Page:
By Ken Reed

When I heard that laugh, I knew instantly that Bill Russell was near me. I turned around and there he was, one of the greatest basketball players and civil rights activists of all-time.

I had never met Russell but as it turned out, I was fortunate to be placed next to him at a luncheon in Washington D.C. We were both in town to lobby Congress for funding to boost K-12 physical education across the country.

As a former college basketball player and son of a basketball coach, I couldn’t help myself, I wanted to talk about his amazing career with the Boston Celtics. But Russell would quickly bring the conversation back to physical education and why I was an advocate for it. I told him about the growing mound of research showing that fit kids perform better academically, have fewer behavioral problems and miss fewer days of school. Russell, who always looked in great shape, no matter his age, let out one of his hearty laughs and said “Right on.”

At the time of that luncheon, I knew Russell had done some impressive things off the court as well. I knew he was a civil rights activist but I didn’t realize the extent of his efforts until I returned home and did some research on Bill Russell.

First, let’s get his basketball resume out of the way: 11 NBA championships in 13 years, two NCAA championships and an Olympic gold medal. NBA commissioner Adam Silver called Russell the “greatest champion in all of team sports.”

Team is the key word in that quote. Russell’s “team first” approach resulted in Russell winning five MVP awards to go along with his 11 title rings and 12 All-Star game appearances. The NBA Finals MVP award is named after Bill Russell.

Russell was the consummate team player. He didn’t care about individual stats or showboating. He didn’t slam the shots he blocked out of bounds like today’s players — giving the ball right back to the opposition in the process. No, Russell would block the shot and keep it in bounds, usually in places he or his teammates could retrieve it and start a fast break the other way. He was the ultimate defensive player, anchoring the Celtics defense and helping teammates who had been beaten to the hoop.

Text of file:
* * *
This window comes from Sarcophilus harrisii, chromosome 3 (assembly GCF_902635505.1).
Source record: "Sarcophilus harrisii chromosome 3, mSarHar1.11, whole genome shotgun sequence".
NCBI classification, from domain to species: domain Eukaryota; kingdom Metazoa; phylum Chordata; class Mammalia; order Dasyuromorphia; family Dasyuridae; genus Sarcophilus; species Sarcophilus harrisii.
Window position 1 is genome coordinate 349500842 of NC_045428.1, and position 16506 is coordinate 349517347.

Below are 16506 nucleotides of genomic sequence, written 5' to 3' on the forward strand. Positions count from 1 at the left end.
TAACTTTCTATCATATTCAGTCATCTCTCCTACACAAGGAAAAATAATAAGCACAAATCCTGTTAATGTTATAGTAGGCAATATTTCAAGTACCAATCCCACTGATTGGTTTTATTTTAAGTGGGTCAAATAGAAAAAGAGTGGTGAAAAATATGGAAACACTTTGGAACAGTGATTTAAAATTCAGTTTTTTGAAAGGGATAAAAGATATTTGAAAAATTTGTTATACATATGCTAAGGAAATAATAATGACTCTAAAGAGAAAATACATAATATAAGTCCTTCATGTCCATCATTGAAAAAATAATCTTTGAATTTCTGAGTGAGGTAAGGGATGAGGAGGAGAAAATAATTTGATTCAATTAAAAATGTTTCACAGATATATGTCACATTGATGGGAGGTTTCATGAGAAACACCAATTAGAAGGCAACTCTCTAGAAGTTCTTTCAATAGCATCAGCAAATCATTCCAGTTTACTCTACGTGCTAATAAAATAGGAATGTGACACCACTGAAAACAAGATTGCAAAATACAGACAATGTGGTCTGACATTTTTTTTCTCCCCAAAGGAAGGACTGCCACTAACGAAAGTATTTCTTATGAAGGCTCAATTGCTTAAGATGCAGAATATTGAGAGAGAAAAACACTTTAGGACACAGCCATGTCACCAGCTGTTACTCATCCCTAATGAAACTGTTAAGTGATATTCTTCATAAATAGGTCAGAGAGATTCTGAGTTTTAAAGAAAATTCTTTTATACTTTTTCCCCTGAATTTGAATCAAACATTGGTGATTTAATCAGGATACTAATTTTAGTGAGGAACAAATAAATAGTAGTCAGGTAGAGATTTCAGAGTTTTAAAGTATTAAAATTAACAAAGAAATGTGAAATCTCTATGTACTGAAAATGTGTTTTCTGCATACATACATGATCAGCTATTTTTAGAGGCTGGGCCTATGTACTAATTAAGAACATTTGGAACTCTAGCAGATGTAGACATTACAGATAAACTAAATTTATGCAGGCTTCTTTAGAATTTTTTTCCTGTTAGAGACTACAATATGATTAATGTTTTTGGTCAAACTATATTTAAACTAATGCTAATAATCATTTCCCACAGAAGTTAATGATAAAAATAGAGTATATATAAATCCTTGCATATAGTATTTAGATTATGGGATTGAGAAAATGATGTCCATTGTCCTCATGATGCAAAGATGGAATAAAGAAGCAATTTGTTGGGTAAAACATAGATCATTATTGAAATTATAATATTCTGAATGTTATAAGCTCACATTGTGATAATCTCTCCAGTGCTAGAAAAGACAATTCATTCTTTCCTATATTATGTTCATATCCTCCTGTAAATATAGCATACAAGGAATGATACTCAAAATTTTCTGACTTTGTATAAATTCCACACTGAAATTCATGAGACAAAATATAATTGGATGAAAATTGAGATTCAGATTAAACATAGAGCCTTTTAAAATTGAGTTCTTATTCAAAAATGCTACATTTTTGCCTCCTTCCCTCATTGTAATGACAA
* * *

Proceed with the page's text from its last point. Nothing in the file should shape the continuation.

Russell made everyone on his teams better players. And Russell was a team player and champion off the court as well.

“Bill stood for something much bigger than sports; the values of equality, respect and inclusion that he stamped into the DNA in our league,” said Silver.

It was in Russell’s makeup to help other people. In many ways, he was basketball’s Jackie Robinson when it came to civil rights. He was the NBA’s first black head coach. He was part of the first all-Black starting lineup in league history. Russell marched with Martin Luther King, Jr., and was asked to stand on the stage for King’s “I Have a Dream” speech but he declined, not wanting any of the spotlight to be deflected his way. He supported Muhammad Ali’s conscientious objection to being drafted for the Vietnam war when Ali was the subject of intense hatred for that stand. He went to Mississippi after Medgar Evers was murdered and racial tensions were very high and led an integrated basketball clinic for kids.

“I have to, because a man has to do what he thinks is right,” Russell said at the time.

As Matt Vautour wrote:

“Russell wasn’t just risking endorsement opportunities or even his ability to play professional basketball. He was literally putting his life in danger by standing up at a time when civil rights leaders were assassination targets.”

Vautour added this gem:

“Michael Jordan built his brand on not alienating anyone that might buy Nike or Jordan Brand products. Russell lost money by taking his stands, but he made Boston and the United States richer places.”

Indeed he did. Rachel Robinson recognized Russell’s civil rights work when her husband Jackie died. She asked Russell to be one of the pallbearers at Jackie’s funeral.

By the end of his life his greatness had been widely recognized. He received the Presidential Medal of Freedom and many other awards for his service to humanity.

“Bill Russell was the greatest all around professional athlete and all around citizen advocate for justice in professional sports history,” said Ralph Nader upon learning of Russell’s passing. “He should be a model for today’s single-gauged superstars.”

“His mind was bigger than basketball,” added civil rights historian and author Taylor Branch of Russell.

Russell kept fighting for other people until the day he died. In his final year, Russell sold his memorabilia collection at auction for $7.4 million according to ESPN to benefit organizations he cared deeply about, MENTOR, a foundation he created that helps create mentoring relationships, and Boston Celtics United for Social Justice.

His last tweet was directed to Rachel Robinson: “Wishing a very special friend and humanitarian a Very Happy 100th Birthday!”

It’s never easy summoning the courage to take a stand and do the right thing. Russell did it as well — and as often — as anyone.

Ken Reed, Sports Policy Director, League of Fans


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